Grammy-winning singer-songwriter Melissa Etheridge has announced that her 21-year-old has son died following a struggle with opioid addiction.
The star, best known for songs including Aint It Heavy and Come To My Window, wrote a tribute to Beckett Cypher, one of her two children with former partner Julie Cypher, on Instagram.
He had struggled with opioid abuse and died on Wednesday.
Etheridge said she had joined “the hundreds of thousands of families who have lost loved ones” due to opioids in the US.
“My son Beckett, who was just 21, struggled to overcome his addiction and finally succumbed to it today,” she said. “He will be missed by those who loved him, his family and friends.
“My heart is broken. I am grateful for those who have reached out with condolences and I feel their love and sincere grief.
“We struggle with what else we could have done to save him, and in the end we know he is out of the pain now.”
Etheridge added: “I will sing again, soon. It has always healed me.”
The 58-year-old and Cypher, who broke up in 2000, also have a daughter, Bailey.
Both children were conceived using artificial insemination and the sperm donor was later revealed to be singer David Crosby, 78, who retweeted a tribute.
He also replied to one Twitter user to say it was “not true” that he was simply a donor and “played no other part” in raising Beckett.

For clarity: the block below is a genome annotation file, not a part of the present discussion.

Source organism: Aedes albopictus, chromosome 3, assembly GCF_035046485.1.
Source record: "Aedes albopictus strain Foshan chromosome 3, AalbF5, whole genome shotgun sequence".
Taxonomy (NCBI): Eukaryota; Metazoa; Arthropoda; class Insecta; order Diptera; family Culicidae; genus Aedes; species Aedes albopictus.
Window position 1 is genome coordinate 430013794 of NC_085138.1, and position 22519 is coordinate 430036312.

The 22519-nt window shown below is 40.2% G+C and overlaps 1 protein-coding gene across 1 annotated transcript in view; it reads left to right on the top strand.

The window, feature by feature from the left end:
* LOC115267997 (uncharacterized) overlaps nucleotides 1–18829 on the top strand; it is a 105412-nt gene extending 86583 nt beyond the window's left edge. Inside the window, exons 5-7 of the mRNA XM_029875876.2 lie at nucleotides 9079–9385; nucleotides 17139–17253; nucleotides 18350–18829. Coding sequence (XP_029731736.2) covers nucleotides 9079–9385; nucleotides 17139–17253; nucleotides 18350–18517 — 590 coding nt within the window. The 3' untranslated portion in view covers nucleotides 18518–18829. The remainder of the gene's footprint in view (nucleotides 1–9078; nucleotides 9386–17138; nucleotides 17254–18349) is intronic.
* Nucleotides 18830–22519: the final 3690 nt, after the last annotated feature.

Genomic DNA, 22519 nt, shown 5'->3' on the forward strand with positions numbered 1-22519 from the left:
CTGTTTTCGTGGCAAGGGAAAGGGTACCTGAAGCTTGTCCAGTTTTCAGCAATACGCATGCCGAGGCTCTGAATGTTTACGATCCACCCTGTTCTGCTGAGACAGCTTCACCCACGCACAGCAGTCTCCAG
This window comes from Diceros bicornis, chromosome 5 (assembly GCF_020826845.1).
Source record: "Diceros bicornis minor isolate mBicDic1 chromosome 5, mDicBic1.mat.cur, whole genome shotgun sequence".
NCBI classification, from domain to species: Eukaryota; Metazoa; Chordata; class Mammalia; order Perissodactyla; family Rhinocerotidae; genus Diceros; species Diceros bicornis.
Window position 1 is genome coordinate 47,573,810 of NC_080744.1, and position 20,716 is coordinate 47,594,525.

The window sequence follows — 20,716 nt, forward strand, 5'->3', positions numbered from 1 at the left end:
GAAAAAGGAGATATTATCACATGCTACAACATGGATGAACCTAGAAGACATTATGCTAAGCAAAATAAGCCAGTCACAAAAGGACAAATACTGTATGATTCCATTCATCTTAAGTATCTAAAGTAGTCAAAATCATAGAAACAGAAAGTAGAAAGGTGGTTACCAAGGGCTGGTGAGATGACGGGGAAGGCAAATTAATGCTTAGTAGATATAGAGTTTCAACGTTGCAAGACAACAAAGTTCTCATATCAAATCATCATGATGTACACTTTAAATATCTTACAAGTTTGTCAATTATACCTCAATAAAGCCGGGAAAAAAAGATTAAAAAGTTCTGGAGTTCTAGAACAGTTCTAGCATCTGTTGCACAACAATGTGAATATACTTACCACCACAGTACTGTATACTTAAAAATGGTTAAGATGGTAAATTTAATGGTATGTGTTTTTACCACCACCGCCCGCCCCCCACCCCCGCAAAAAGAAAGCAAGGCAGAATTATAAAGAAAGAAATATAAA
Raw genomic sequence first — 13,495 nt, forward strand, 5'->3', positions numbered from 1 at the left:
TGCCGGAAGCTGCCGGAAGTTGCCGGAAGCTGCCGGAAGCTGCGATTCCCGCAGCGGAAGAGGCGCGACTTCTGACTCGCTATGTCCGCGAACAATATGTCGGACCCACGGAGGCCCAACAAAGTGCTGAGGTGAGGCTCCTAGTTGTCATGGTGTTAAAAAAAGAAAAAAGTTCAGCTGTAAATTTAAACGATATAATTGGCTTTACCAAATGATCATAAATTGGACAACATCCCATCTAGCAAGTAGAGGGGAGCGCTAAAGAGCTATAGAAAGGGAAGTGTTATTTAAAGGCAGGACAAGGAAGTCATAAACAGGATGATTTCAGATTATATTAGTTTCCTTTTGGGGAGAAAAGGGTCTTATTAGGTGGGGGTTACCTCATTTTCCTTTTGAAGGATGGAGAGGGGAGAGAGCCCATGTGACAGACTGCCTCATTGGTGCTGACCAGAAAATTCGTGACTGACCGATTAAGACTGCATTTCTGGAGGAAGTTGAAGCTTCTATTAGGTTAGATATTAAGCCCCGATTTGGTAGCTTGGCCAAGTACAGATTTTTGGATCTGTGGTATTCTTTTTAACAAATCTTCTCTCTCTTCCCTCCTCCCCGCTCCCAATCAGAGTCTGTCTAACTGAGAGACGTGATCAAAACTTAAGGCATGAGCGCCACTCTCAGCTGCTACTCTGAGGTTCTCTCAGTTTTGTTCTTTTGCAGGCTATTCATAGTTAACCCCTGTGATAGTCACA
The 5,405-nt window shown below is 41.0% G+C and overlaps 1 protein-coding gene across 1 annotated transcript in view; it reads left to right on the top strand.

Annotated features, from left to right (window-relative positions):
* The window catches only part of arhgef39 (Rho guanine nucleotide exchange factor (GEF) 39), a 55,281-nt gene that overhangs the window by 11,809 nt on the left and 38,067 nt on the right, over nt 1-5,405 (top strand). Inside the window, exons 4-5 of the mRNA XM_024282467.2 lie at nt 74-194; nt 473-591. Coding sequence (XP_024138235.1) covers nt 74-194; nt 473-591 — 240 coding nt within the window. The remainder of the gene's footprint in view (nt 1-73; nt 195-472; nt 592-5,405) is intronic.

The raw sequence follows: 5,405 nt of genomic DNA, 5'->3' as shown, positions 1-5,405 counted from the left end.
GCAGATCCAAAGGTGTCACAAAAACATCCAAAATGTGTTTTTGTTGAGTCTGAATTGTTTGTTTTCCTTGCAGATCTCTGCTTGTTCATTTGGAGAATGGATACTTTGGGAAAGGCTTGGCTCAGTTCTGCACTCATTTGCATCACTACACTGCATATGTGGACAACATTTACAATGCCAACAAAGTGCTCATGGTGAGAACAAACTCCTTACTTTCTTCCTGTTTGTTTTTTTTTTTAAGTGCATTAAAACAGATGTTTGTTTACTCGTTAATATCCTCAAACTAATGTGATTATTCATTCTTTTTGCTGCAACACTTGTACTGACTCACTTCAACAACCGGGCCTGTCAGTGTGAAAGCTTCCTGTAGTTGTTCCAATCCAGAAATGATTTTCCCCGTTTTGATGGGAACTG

Etheridge and Crosby discussed their arrangement during a TV interview in 2000.
“I do not believe that my children will be wanting in any way because they didn’t have a father in the home every single day,” Etheridge said.
“What they have in the home is two loving parents. I think that puts them ahead of the game.”
The opioid crisis in America has been linked to more than 400,000 deaths over the past two decades.
An opioid is a drug that acts on parts of the brain and body, called opioid receptors, which help moderate sensations such as pain, mood, appetite and various bodily functions.
Opioids exist in nature – for example in the form of opium – and have been used for thousands of years by humans, who have gradually refined them into other forms like codeine, heroin or morphine.